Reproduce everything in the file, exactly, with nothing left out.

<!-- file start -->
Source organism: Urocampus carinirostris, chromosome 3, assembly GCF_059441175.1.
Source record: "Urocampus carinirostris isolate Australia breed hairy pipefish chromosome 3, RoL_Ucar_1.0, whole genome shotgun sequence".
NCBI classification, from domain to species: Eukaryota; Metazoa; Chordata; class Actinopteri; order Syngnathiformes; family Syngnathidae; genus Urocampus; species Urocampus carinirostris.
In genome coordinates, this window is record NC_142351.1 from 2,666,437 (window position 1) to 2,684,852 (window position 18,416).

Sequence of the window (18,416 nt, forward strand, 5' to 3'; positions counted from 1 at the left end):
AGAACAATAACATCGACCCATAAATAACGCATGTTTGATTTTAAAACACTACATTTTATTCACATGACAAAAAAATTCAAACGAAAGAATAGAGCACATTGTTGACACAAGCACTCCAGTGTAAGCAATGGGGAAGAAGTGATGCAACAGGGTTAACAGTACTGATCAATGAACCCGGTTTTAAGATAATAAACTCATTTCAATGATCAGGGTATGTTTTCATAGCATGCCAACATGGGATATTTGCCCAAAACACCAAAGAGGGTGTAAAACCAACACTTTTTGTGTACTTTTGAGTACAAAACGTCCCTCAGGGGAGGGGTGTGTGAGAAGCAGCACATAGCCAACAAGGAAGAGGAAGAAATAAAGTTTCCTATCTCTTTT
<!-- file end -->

Source organism: Urocampus carinirostris, chromosome 3, assembly GCF_059441175.1.
Source record: "Urocampus carinirostris isolate Australia breed hairy pipefish chromosome 3, RoL_Ucar_1.0, whole genome shotgun sequence".
NCBI classification, from domain to species: Eukaryota; Metazoa; Chordata; class Actinopteri; order Syngnathiformes; family Syngnathidae; genus Urocampus; species Urocampus carinirostris.
In genome coordinates, this window is record NC_142351.1 from 2,666,437 (window position 1) to 2,684,852 (window position 18,416).

Sequence of the window (18,416 nt, forward strand, 5' to 3'; positions counted from 1 at the left end):
AGAACAATAACATCGACCCATAAATAACGCATGTTTGATTTTAAAACACTACATTTTATTCACATGACAAAAAAATTCAAACGAAAGAATAGAGCACATTGTTGACACAAGCACTCCAGTGTAAGCAATGGGGAAGAAGTGATGCAACAGGGTTAACAGTACTGATCAATGAACCCGGTTTTAAGATAATAAACTCATTTCAATGATCAGGGTATGTTTTCATAGCATGCCAACATGGGATATTTGCCCAAAACACCAAAGAGGGTGTAAAACCAACACTTTTTGTGTACTTTTGAGTACAAAACGTCCCTCAGGGGAGGGGTGTGTGAGAAGCAGCACATAGCCAACAAGGAAGAGGAAGAAATAAAGTTTCCTATCTCTTTT